Tobacco Industry Documents

Tobacco Industry Documents on Ventilation

Ventilation does not eliminate the health risks caused by secondhand smoke and the tobacco industry knows it.

Despite this indisputable fact, tobacco companies, such as Philip Morris, RJ Reynolds, and Lorillard Corporation, have developed a number of strategies on how to "accommodate" both smokers and nonsmokers by keeping them together in the same spaces. Over the years, tobacco industry "accommodation" has morphed into a variety of different forms, ranging from the separation of smoking sections and nonsmoking sections, media relations programs, and most recently, ventilation.

Why does Big Tobacco promote ventilation as a "solution" to secondhand smoke exposure?

" To defeat mandatory and voluntary smoking restrictions…[and] to slow the decline or the social acceptability of smoking." --Philip Morris

How does Big Tobacco do this?

The tobacco industry contracts with external engineers and scientists, such as George Benda's Chelsea Group and the Oak Ridge National Laboratory who are seemingly credible and reputable institutions, to research ways to challenge the credible science of secondhand smoke. These researchers are instructed by the tobacco companies to lump tobacco smoke with other indoor air pollutants, such as mold and dust, in hopes that public discussion will shift away from secondhand smoke as the cause for death and disease to general indoor air quality. By lumping secondhand smoke in with other indoor air pollutants, the tobacco industry is able to project the illusion that ventilation remedies the problem of secondhand smoke exposure just as it does with other airborne contaminants, rather than eliminating the problem at its source with smokefree environments. According to Philip Morris, there was a need "To encourage continued participation of ETS scientists in briefings, publications, seminars, and other efforts that point to environmental tobacco smoke as a minor indoor air quality pollutant."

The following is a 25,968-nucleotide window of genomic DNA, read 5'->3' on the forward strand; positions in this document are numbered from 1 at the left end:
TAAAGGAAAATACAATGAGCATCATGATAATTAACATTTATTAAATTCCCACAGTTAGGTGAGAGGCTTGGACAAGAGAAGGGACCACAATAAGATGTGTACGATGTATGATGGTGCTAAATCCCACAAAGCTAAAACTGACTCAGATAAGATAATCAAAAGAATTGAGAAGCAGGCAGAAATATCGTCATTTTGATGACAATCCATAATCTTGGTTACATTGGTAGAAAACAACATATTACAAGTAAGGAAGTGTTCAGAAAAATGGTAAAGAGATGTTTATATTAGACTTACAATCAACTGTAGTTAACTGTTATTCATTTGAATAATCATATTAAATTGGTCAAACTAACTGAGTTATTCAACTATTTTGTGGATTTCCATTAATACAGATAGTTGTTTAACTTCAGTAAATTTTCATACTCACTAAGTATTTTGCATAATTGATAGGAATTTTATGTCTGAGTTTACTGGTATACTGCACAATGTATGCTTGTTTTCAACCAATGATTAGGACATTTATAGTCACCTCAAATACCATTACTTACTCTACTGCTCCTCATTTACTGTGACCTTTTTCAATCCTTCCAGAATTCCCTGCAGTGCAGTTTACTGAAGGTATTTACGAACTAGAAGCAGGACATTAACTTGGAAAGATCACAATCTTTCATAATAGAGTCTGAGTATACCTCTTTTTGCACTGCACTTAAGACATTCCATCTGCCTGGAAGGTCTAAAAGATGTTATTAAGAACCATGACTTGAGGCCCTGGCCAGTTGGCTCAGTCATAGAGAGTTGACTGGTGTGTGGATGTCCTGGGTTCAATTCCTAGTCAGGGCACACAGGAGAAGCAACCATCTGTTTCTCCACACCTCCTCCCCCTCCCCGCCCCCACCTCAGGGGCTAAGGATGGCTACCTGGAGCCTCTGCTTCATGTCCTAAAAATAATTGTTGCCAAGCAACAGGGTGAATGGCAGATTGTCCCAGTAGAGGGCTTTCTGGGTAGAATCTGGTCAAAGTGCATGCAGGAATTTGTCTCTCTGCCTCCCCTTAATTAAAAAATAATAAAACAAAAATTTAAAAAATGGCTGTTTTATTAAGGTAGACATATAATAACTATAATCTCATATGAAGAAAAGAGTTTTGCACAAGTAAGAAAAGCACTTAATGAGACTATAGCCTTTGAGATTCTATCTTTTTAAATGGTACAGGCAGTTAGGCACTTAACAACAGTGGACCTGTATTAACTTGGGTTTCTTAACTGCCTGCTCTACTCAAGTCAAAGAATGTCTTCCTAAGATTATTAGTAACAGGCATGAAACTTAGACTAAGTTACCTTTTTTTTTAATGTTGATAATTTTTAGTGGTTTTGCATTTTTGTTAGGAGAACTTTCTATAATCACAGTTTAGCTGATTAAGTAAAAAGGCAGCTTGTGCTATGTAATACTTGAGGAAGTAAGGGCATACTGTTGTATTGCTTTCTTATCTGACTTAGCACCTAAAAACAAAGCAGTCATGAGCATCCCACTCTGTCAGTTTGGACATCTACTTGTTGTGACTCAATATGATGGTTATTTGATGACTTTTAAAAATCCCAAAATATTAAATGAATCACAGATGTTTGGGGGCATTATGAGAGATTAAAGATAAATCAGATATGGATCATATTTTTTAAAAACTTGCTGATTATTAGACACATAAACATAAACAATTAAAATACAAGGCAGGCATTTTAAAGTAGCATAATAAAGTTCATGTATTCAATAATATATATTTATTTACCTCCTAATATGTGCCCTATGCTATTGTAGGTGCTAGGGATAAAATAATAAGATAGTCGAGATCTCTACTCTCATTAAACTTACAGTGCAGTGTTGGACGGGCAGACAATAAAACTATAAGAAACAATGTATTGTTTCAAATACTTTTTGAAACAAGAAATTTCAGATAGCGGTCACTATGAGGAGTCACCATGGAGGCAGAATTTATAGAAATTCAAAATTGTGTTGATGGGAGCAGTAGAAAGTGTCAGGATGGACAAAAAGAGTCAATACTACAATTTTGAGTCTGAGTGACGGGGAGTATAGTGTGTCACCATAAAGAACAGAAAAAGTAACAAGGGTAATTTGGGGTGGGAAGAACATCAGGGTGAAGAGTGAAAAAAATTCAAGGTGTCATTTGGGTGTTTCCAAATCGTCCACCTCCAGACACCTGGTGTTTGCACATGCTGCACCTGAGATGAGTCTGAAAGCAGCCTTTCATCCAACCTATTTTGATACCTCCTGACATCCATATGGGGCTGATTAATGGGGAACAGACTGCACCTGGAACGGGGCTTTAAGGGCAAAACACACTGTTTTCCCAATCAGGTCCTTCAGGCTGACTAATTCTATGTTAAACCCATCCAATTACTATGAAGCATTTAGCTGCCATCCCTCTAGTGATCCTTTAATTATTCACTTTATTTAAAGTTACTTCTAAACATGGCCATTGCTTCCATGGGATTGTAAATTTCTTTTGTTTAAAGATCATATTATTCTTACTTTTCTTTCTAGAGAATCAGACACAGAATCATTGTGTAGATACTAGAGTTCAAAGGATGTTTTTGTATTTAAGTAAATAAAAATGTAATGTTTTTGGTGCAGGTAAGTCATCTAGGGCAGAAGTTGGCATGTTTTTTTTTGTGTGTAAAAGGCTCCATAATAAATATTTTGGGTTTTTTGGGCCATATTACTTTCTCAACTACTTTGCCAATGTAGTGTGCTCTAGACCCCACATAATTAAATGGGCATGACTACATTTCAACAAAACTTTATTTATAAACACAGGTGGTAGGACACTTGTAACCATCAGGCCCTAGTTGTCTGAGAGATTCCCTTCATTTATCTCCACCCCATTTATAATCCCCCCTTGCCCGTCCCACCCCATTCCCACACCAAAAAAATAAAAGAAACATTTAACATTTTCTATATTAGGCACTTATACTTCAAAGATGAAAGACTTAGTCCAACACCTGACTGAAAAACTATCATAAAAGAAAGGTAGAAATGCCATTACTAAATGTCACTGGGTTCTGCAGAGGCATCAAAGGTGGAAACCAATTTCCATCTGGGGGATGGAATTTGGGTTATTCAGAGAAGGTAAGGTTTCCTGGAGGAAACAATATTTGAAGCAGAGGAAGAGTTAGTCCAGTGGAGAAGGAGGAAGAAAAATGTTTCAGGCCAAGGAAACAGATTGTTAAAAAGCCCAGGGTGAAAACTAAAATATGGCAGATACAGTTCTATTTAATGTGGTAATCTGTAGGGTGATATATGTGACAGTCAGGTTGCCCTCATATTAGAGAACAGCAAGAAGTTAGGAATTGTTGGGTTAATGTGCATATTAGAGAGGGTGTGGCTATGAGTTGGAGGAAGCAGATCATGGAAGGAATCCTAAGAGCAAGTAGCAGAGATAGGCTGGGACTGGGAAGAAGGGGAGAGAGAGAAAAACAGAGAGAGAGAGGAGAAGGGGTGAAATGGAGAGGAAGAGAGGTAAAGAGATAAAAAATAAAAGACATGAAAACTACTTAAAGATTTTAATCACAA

Knowing that the industry lacks public credibility, tobacco companies create ventilation front groups to influence the hospitality sector and decision-makers from supporting smokefree policies.

In addition, the tobacco industry has been trying to give their ventilation "solution" the weight of law by lobbying and infiltrating ASHRAE [American Society of Heating, Refrigerating, and Air Conditioning Engineers], an international body which creates heating, ventilation, and air conditioning standards which are frequently adopted by local governments and given the weight on law.